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Our cases deal with true crimes and real people. Some parts are graphic in nature and listener discretion is advised. Each episode is produced with the utmost respect to the victims, their families and loved ones.
When nurse Anna-Clara Asplund arrived home after working the morning shift, nothing seemed out of place. Her son was at school and her ex-husband would pick him up later in the afternoon to spend Father’s Day weekend with him, his wife and two daughters.
Anna-Clara and Björn had an amicable relationship and managed well as co-parents. When Björn arrived that afternoon, he was somewhat surprised that Johan wasn’t ready and waiting. Anna-Clara reckoned he was still making his way home from school and they waited together for a while.
But when a friend of Johan’s showed up and asked why he had not been at school, alarm bells rang. They called the school and confirmed that the 11-year-old had been marked absent that day.
Shocked and uncertain of what to do next, they called the police and reported Johan missing. Anna-Clara, Björn, neighbours and friends searched the apartment building and the surrounding snow-covered streets, but there was no sign of the boy.
The disappearance of Johan Asplund is a case with so many twists and turns, it’s hard to separate fiction from reality. Forty years after he went missing, his parents feel they know what happened to him. But will justice ever be served?
>> Intro Music
Björn and Anna-Clara Asplund married when they were young and had their baby boy when Anna-Clara was only 22. Johan Olof Adamas Asplund was born on August 3 1969 in Stockholm, Sweden – and he was the apple of both his parents’ eyes.
Unfortunately the Asplunds’ marriage didn’t last and the couple divorced in 1972 when Johan was three. The split between Anna-Clara and Björn had been amicable and they remained friends who always put Johan’s interests first. Björn moved back north to Sollefteå, where he was originally from, but despite the distance, he always tried to remain a part of his son’s life. Björn eventually remarried and had two daughters and Johan was fond of his stepmother and half-siblings.
Anna-Clara, a nurse, met a man whose name has not been made public. For the purposes of this episode, we shall call him Adam. Adam worked with Anna-Clara as a nurse and their relationship soon grew serious and they moved in together. When Adam received a job offer in Sundsvall, Västernorrland, it didn’t take much to convince Anna-Clara to move there with him. Sundsvall was closer to Sollefteå where Johan’s father lived and it all made good, practical sense. They settled in a nice neighbourhood, Bosvedjan, north of the city.
However, once they had settled into their new life, cracks in the relationship began to show up. Adam was controlling of Anna-Clara and despised it when she talked to other men. This made her nursing job near impossible, trying to converse with patients while her jealous boyfriend kept intervening.
As time went on, Adam’s possessive behaviour turned even darker. When he got angry, he would threaten Anna-Clara, saying that he would get back at her by harming Johan. It all became too much for her and after five years together, she ended things early in 1979. Adam moved out, and even though they did not have much contact, he kept a keen eye on Anna-Clara. Neighbours later reported often seeing him in Bosvedjan, near his ex’s apartment, at all hours of the day and night. He continued calling her, even though she made it very clear that she didn’t want him to be a part of her life anymore – not even as a friend. Anna-Clara knew that he was stalking her and hoped that if she ignored him, he would get the message and stop.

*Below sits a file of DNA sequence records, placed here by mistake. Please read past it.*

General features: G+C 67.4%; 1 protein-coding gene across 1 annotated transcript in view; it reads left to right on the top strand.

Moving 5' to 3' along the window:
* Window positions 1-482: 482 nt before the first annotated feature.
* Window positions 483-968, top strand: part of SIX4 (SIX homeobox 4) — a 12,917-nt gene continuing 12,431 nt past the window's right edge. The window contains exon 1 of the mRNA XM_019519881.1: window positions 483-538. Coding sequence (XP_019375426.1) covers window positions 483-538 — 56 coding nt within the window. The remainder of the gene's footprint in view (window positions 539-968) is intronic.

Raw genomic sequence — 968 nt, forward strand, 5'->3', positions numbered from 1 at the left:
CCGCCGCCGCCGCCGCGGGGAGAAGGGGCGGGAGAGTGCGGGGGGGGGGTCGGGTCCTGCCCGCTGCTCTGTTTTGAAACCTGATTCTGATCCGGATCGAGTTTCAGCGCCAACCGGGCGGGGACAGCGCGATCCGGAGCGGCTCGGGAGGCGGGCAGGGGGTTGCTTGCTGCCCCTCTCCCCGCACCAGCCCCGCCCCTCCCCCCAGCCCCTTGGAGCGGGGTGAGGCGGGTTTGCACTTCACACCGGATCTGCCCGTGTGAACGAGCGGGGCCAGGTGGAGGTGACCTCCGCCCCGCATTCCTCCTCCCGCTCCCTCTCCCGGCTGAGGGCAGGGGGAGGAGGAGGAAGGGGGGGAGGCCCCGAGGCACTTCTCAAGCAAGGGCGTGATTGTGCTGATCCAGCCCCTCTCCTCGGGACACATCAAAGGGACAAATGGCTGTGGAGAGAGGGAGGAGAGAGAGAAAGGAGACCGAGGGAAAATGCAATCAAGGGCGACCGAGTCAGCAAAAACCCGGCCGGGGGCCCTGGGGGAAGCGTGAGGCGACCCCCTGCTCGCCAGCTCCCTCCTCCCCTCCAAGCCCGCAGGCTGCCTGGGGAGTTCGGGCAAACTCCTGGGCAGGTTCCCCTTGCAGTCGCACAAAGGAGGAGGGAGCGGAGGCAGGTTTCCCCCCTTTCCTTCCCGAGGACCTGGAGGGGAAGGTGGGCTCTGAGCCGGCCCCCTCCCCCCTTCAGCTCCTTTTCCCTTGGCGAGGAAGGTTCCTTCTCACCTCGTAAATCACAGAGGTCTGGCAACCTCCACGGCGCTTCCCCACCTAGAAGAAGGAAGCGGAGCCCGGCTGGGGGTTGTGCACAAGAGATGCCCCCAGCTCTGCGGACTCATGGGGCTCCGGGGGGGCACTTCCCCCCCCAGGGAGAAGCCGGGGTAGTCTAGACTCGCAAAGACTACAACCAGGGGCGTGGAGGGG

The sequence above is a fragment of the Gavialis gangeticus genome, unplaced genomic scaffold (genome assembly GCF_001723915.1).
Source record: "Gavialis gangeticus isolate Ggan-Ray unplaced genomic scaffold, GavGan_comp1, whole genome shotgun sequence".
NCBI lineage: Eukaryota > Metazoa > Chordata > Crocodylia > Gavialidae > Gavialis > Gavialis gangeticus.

After the break-up, it was just Anna-Clara and Johan. She doted on her only child and that was enough for her. She was not eager to get involved in another romantic relationship. She dated occasionally, mainly when Johan was spending time with his dad’s family and she was alone.
In November 1980, Father’s Day was coming up and Johan was beyond excited. He had invited his friend Stephan along to join him to spend the weekend with his father’s family. It was the first time Johan ever took a friend with him and the trip was all he talked about that week.
The morning of November 7 was the same as any other in Anna-Clara and Johan’s home. It was cold outside, windy with the first signs of winter and light snowfall. Anna-Clara had a cold but decided to soldier on and go to work. She woke up her son with breakfast in bed – sandwiches and hot chocolate. This was their morning routine since she could remember.
Anna-Clara had laid out some clothes for Johan, seeing as he was being picked up by his dad later, and she wanted him to look his best. They talked about the plans for the weekend for a short while, then she kissed his forehead before and left for work at 7:45. Johan was supposed to get himself ready and leave for school shortly after.
On a typical morning, Anna-Clara would call as soon as she had clocked in for her shift at the hospital, to check that he was up and dressed on time, but this morning she got distracted and never called.
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~ Now, let’s resume today’s episode ~